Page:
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Non-Prog CD Reviews


Rio Grande Blood

Review by Mike Korn

Al Jourgenson continues his guerilla musical war against the Bush family with "Rio Grande Blood" and this time he takes no prisoners. Ministry has been battling with the Bushes since George Sr. was in the White House and the band sampled him for their anthem "N.W.O." It's been said that Ministry is really only at its best when a Bush is in power. I would tend to agree. Psalm 69 was an awesome record, but the Clinton-years follow-ups Filth Pig and Dark Side of the Spoon didn't measure up. Then Dubya hits the scene and we start getting vitriolic discs like Animositimomina and Houses of the Mole again. Rio Grande Blood sees Jourgenson 's war with Georgie hitting a new peak, as one look at the scandalous cover proves. The departure of long-time co-conspirator Paul Barker has not slowed Jourgenson down one bit. If anything, it's let him off his leash and Ministry is firing on all cylinders. This CD is the heaviest, thrashiest Ministry ever. It's hard to believe this band started out as a wimpy, synth-heavy "New Romantic" band. I'm often reminded of Slayer and Exodus while listening to this but augmented by the electronic/industrial terror for which recent Ministry has been known. A look at titles can reveal some of the thought processes here: "Fear Is Big Business,” "The Great Satan,” "Lies Lies Lies" and "A**clown.” I am certainly no fan of the current administration but the relentless one-note bashing gets a little wearying, especially when Bush is sampled multiple times on every track. And I don't agree that there will only be justice when all the Supreme Court Justices are shot in the head, which Jourgenson calls for here. That puts him in the same division as Pat Robertson, who also calls for the same thing. Nevertheless, this is absolutely scathing. Whether you fervently hate the government as much as Jourgenson does or not, you can't argue with a beast this ferocious.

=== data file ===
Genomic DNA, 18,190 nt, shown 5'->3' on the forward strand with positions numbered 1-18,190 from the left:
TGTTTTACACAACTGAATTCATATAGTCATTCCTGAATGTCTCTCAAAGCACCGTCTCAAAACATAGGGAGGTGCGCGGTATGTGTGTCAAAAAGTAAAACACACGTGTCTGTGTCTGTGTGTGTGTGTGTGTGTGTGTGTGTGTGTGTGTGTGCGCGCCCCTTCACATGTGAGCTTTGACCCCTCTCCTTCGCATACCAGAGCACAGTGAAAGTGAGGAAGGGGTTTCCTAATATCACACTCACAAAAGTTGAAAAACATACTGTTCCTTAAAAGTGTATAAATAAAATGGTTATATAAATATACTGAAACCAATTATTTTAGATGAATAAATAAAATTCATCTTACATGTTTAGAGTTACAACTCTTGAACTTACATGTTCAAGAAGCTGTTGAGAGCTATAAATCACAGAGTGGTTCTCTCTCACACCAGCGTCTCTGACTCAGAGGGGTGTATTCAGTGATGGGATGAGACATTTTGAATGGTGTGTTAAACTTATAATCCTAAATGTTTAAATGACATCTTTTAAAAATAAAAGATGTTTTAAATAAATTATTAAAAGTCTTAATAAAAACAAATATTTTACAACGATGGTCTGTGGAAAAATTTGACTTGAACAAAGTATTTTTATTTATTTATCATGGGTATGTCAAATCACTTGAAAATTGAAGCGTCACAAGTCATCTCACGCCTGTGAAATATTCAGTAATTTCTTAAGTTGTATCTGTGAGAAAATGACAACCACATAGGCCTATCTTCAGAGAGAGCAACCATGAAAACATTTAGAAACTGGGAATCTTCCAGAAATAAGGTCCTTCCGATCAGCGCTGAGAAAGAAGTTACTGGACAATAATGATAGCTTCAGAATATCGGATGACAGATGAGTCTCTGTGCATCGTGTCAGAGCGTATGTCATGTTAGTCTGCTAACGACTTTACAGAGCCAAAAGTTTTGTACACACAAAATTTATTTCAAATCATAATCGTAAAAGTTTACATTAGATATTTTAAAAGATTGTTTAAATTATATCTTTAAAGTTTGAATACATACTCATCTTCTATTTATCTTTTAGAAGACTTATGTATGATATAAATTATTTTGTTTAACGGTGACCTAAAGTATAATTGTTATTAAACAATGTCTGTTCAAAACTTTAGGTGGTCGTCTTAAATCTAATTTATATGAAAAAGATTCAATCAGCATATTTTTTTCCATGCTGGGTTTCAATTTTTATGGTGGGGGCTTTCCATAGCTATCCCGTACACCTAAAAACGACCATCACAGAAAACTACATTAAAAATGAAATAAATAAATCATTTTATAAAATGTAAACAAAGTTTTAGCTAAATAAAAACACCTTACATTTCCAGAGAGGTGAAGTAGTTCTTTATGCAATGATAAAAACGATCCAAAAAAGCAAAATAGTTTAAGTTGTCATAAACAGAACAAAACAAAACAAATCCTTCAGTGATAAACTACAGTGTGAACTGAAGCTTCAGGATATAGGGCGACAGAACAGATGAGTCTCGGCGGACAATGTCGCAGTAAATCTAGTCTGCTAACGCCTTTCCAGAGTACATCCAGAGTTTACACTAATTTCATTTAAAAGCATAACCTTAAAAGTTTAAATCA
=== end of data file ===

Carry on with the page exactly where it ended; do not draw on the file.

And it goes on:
This review is available in book format (hardcover and paperback) in Music Street Journal: 2007 Volume 1 at

Track by Track Review
Rio Grande Blood